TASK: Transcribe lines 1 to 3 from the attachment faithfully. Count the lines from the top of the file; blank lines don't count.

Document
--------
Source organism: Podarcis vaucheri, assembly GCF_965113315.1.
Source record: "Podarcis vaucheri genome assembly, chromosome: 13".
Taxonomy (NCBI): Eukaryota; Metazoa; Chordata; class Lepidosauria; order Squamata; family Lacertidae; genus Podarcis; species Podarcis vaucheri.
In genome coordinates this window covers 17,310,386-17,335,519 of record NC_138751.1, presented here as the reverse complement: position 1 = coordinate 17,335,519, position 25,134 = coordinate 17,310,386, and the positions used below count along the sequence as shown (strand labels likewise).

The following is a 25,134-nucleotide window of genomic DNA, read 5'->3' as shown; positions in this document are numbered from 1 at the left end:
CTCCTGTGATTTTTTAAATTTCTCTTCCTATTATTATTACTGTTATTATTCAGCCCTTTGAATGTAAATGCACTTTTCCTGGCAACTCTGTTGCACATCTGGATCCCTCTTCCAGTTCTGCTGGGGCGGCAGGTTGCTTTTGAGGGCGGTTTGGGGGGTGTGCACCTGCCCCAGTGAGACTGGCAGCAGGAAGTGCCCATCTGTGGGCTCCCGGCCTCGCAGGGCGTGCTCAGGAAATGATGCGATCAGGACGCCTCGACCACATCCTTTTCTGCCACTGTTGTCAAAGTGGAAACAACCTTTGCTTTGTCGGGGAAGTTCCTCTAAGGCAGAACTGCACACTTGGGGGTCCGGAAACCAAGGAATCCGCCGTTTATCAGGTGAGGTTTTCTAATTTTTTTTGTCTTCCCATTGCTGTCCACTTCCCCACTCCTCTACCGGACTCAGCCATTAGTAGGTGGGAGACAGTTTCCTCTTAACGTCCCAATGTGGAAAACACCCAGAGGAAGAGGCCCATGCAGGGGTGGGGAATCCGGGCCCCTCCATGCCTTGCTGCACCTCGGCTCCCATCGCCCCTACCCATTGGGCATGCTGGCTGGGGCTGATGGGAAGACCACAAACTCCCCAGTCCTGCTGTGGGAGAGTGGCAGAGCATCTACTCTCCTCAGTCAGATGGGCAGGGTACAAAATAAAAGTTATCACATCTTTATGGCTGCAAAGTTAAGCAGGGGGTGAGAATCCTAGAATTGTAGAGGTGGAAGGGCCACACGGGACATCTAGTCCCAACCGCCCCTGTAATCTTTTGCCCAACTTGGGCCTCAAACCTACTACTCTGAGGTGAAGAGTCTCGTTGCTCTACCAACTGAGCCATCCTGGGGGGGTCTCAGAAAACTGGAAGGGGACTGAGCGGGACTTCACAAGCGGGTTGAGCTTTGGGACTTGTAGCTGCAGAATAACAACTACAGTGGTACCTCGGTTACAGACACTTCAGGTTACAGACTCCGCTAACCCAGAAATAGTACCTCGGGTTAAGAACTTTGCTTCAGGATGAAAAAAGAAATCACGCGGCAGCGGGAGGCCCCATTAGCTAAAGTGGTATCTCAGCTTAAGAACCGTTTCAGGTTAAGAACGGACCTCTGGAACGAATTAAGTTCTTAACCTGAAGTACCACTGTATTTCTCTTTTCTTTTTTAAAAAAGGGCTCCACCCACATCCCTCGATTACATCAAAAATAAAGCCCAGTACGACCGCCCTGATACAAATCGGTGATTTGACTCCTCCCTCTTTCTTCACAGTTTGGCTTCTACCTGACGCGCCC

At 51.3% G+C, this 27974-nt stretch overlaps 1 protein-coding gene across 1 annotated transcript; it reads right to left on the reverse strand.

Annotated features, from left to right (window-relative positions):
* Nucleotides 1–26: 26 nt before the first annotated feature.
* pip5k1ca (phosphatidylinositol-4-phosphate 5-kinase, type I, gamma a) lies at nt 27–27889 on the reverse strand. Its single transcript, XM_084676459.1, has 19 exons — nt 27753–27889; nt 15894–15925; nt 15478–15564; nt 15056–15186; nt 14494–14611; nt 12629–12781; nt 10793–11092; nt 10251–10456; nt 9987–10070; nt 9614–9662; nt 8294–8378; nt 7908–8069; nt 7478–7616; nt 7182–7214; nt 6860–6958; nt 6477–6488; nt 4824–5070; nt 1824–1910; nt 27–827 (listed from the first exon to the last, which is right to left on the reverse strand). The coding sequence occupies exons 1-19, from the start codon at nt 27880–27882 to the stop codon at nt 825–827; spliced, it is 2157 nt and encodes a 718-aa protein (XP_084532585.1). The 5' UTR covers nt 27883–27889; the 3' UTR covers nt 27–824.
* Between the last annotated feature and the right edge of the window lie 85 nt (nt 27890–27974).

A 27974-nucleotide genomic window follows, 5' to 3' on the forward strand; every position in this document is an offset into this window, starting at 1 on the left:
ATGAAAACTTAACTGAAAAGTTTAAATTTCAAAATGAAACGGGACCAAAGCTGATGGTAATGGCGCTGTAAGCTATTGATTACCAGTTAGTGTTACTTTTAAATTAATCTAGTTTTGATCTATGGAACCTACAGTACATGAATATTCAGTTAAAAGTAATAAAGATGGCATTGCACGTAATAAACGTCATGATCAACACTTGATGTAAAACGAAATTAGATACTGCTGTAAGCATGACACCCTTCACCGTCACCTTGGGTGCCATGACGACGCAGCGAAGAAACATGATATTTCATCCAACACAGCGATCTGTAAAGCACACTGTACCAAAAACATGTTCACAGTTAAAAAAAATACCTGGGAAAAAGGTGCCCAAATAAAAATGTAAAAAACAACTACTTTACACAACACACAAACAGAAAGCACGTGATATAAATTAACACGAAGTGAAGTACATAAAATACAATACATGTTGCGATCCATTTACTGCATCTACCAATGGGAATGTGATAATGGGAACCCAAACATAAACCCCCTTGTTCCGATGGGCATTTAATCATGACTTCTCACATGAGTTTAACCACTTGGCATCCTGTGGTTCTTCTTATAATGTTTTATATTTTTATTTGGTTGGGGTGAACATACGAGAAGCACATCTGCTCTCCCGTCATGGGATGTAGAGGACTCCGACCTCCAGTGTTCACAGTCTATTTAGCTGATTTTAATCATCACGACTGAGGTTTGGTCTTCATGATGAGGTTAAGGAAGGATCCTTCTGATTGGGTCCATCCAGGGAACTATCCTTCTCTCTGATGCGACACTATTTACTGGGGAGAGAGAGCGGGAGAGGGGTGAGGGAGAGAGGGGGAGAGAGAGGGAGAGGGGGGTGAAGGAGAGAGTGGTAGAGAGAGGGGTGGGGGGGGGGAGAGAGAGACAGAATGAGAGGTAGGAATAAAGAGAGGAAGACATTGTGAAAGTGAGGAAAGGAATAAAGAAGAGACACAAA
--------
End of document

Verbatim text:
Source organism: Podarcis vaucheri, assembly GCF_965113315.1.
Source record: "Podarcis vaucheri genome assembly, chromosome: 13".
Taxonomy (NCBI): Eukaryota; Metazoa; Chordata; class Lepidosauria; order Squamata; family Lacertidae; genus Podarcis; species Podarcis vaucheri.